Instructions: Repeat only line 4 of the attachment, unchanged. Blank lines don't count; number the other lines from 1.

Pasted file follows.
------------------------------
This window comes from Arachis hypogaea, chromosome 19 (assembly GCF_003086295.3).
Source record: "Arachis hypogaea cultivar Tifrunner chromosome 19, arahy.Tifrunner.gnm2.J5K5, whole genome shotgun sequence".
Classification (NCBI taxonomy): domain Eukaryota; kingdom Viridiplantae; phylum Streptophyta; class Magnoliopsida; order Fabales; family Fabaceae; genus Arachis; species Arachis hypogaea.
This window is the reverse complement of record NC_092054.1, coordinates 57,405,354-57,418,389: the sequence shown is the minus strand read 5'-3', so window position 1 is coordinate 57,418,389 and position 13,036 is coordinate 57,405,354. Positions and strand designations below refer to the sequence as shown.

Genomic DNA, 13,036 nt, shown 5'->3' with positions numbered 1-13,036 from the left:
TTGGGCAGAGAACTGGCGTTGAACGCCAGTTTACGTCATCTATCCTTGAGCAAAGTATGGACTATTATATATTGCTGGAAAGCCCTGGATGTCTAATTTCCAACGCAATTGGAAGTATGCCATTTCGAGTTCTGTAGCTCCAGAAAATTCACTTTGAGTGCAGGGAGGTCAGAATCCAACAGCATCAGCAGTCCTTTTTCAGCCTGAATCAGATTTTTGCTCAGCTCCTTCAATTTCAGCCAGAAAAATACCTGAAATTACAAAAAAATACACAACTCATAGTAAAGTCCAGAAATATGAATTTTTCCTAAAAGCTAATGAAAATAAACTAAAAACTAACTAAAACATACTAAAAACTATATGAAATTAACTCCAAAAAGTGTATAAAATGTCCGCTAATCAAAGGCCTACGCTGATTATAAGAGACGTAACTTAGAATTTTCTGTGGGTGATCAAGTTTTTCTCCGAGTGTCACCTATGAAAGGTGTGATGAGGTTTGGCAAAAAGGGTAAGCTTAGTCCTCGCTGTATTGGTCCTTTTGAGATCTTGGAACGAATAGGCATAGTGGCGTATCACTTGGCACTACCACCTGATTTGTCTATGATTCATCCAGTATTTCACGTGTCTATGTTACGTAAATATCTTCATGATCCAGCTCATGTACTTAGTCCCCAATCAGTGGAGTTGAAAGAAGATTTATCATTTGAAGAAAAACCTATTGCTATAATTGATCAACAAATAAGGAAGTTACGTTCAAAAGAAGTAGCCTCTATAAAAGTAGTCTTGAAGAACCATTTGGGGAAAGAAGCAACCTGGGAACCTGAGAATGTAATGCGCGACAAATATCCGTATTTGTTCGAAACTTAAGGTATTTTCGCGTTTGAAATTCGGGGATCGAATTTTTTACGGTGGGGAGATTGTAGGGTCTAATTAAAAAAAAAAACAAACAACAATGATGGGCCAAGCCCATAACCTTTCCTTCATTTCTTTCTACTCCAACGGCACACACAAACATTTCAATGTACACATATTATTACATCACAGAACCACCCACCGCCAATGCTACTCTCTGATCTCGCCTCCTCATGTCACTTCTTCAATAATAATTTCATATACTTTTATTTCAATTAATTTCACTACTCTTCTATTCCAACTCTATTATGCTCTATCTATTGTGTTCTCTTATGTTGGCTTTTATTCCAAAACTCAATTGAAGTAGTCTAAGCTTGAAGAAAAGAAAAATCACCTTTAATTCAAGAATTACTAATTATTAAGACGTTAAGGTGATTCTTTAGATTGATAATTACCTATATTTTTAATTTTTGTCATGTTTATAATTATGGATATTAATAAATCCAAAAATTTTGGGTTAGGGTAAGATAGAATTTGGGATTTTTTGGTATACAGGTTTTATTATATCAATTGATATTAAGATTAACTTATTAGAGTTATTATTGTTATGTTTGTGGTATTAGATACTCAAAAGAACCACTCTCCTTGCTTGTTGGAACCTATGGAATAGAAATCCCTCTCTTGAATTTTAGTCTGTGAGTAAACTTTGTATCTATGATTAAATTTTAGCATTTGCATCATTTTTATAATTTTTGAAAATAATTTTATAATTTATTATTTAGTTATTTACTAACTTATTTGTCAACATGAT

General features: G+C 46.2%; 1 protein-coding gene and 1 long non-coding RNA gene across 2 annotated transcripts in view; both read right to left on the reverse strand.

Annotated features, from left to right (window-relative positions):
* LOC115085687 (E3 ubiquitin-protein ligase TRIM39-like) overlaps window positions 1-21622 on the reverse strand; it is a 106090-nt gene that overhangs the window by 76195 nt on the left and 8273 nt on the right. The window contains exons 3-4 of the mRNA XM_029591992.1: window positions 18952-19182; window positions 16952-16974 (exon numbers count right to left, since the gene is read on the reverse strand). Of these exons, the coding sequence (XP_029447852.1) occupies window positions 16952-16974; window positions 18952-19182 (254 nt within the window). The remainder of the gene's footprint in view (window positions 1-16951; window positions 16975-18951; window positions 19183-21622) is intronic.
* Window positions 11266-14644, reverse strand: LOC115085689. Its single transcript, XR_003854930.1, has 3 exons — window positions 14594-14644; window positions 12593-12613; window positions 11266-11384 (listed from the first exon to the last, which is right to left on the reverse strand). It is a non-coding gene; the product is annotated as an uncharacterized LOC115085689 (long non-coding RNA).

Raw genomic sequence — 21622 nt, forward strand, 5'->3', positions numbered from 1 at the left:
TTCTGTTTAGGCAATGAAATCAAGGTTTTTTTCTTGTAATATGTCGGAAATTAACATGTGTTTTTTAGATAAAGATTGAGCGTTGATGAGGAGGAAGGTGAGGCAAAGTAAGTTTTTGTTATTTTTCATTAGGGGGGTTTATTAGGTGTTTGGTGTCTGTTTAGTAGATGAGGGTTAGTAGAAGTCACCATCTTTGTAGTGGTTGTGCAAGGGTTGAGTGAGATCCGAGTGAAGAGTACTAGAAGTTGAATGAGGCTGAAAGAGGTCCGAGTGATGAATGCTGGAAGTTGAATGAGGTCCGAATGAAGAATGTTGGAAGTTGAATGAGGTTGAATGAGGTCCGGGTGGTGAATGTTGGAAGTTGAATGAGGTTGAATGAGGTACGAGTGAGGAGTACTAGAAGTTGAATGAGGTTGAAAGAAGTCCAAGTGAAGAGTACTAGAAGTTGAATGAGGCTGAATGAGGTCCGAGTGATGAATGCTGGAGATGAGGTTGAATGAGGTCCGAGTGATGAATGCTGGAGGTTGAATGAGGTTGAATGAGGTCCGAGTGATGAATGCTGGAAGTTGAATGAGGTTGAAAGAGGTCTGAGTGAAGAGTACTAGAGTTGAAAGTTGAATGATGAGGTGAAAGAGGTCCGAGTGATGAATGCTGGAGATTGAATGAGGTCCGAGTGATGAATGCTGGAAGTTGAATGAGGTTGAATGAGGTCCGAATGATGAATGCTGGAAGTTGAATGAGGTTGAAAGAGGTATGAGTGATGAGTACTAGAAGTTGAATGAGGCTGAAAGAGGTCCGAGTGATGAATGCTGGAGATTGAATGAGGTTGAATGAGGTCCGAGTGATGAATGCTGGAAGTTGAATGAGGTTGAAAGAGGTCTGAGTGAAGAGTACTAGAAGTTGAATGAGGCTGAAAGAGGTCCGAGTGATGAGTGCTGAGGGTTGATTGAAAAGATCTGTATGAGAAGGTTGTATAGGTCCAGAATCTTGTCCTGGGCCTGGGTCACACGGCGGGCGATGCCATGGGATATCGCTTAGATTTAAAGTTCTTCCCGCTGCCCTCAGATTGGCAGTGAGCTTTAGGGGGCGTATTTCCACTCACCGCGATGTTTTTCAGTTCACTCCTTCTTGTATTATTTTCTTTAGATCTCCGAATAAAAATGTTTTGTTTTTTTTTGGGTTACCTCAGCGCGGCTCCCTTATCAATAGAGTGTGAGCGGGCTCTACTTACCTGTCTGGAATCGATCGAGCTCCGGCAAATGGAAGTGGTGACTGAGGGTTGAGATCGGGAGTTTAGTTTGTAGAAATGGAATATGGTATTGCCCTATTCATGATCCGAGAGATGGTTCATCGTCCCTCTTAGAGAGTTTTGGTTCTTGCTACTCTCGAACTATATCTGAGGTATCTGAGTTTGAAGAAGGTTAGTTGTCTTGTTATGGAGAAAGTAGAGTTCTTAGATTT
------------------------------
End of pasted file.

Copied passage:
This window is the reverse complement of record NC_092054.1, coordinates 57,405,354-57,418,389: the sequence shown is the minus strand read 5'-3', so window position 1 is coordinate 57,418,389 and position 13,036 is coordinate 57,405,354. Positions and strand designations below refer to the sequence as shown.